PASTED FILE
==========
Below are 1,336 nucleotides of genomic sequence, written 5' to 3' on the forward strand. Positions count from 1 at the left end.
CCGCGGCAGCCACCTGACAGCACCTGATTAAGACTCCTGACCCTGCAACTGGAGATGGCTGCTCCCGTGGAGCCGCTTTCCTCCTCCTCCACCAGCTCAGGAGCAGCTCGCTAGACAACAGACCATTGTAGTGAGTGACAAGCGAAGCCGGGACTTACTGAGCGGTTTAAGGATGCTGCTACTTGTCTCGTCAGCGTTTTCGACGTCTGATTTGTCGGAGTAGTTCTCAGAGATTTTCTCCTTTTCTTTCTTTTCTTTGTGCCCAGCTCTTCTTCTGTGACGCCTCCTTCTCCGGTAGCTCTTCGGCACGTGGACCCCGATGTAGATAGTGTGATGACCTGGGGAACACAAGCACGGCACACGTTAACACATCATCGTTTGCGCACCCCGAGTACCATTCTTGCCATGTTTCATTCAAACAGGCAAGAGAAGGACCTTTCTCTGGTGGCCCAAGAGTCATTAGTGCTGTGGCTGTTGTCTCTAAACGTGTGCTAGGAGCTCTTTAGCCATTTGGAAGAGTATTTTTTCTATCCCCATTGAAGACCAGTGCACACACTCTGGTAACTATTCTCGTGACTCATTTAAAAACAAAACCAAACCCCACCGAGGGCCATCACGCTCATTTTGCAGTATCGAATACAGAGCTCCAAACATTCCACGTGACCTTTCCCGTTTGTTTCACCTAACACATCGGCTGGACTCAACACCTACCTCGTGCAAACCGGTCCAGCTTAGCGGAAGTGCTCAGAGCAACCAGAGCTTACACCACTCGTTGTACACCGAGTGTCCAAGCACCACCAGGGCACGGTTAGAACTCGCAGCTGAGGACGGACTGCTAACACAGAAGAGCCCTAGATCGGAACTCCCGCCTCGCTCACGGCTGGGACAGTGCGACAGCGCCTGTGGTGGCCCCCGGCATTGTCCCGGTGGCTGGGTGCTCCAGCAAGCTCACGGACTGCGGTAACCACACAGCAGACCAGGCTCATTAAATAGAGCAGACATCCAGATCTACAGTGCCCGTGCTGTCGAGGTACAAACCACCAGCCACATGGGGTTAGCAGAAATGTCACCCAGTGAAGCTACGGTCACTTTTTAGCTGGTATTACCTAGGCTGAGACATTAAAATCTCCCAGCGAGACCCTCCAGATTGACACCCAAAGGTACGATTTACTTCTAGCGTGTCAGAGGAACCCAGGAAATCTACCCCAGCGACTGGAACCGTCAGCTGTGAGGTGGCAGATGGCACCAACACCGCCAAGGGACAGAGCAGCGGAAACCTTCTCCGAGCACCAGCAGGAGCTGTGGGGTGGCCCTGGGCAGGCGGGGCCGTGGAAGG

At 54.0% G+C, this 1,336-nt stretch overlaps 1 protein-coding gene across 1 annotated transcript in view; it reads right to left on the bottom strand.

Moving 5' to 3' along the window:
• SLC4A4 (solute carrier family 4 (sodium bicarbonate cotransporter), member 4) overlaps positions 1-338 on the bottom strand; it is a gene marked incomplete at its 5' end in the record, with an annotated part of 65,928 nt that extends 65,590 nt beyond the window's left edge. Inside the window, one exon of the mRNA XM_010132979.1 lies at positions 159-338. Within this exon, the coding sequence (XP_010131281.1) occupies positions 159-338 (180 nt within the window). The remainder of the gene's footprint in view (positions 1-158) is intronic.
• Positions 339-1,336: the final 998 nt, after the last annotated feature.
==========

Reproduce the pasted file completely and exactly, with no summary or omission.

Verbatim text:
Below are 1,336 nucleotides of genomic sequence, written 5' to 3' on the forward strand. Positions count from 1 at the left end.
CCGCGGCAGCCACCTGACAGCACCTGATTAAGACTCCTGACCCTGCAACTGGAGATGGCTGCTCCCGTGGAGCCGCTTTCCTCCTCCTCCACCAGCTCAGGAGCAGCTCGCTAGACAACAGACCATTGTAGTGAGTGACAAGCGAAGCCGGGACTTACTGAGCGGTTTAAGGATGCTGCTACTTGTCTCGTCAGCGTTTTCGACGTCTGATTTGTCGGAGTAGTTCTCAGAGATTTTCTCCTTTTCTTTCTTTTCTTTGTGCCCAGCTCTTCTTCTGTGACGCCTCCTTCTCCGGTAGCTCTTCGGCACGTGGACCCCGATGTAGATAGTGTGATGACCTGGGGAACACAAGCACGGCACACGTTAACACATCATCGTTTGCGCACCCCGAGTACCATTCTTGCCATGTTTCATTCAAACAGGCAAGAGAAGGACCTTTCTCTGGTGGCCCAAGAGTCATTAGTGCTGTGGCTGTTGTCTCTAAACGTGTGCTAGGAGCTCTTTAGCCATTTGGAAGAGTATTTTTTCTATCCCCATTGAAGACCAGTGCACACACTCTGGTAACTATTCTCGTGACTCATTTAAAAACAAAACCAAACCCCACCGAGGGCCATCACGCTCATTTTGCAGTATCGAATACAGAGCTCCAAACATTCCACGTGACCTTTCCCGTTTGTTTCACCTAACACATCGGCTGGACTCAACACCTACCTCGTGCAAACCGGTCCAGCTTAGCGGAAGTGCTCAGAGCAACCAGAGCTTACACCACTCGTTGTACACCGAGTGTCCAAGCACCACCAGGGCACGGTTAGAACTCGCAGCTGAGGACGGACTGCTAACACAGAAGAGCCCTAGATCGGAACTCCCGCCTCGCTCACGGCTGGGACAGTGCGACAGCGCCTGTGGTGGCCCCCGGCATTGTCCCGGTGGCTGGGTGCTCCAGCAAGCTCACGGACTGCGGTAACCACACAGCAGACCAGGCTCATTAAATAGAGCAGACATCCAGATCTACAGTGCCCGTGCTGTCGAGGTACAAACCACCAGCCACATGGGGTTAGCAGAAATGTCACCCAGTGAAGCTACGGTCACTTTTTAGCTGGTATTACCTAGGCTGAGACATTAAAATCTCCCAGCGAGACCCTCCAGATTGACACCCAAAGGTACGATTTACTTCTAGCGTGTCAGAGGAACCCAGGAAATCTACCCCAGCGACTGGAACCGTCAGCTGTGAGGTGGCAGATGGCACCAACACCGCCAAGGGACAGAGCAGCGGAAACCTTCTCCGAGCACCAGCAGGAGCTGTGGGGTGGCCCTGGGCAGGCGGGGCCGTGGAAGG

At 54.0% G+C, this 1,336-nt stretch overlaps 1 protein-coding gene across 1 annotated transcript in view; it reads right to left on the bottom strand.

Moving 5' to 3' along the window:
• SLC4A4 (solute carrier family 4 (sodium bicarbonate cotransporter), member 4) overlaps positions 1-338 on the bottom strand; it is a gene marked incomplete at its 5' end in the record, with an annotated part of 65,928 nt that extends 65,590 nt beyond the window's left edge. Inside the window, one exon of the mRNA XM_010132979.1 lies at positions 159-338. Within this exon, the coding sequence (XP_010131281.1) occupies positions 159-338 (180 nt within the window). The remainder of the gene's footprint in view (positions 1-158) is intronic.
• Positions 339-1,336: the final 998 nt, after the last annotated feature.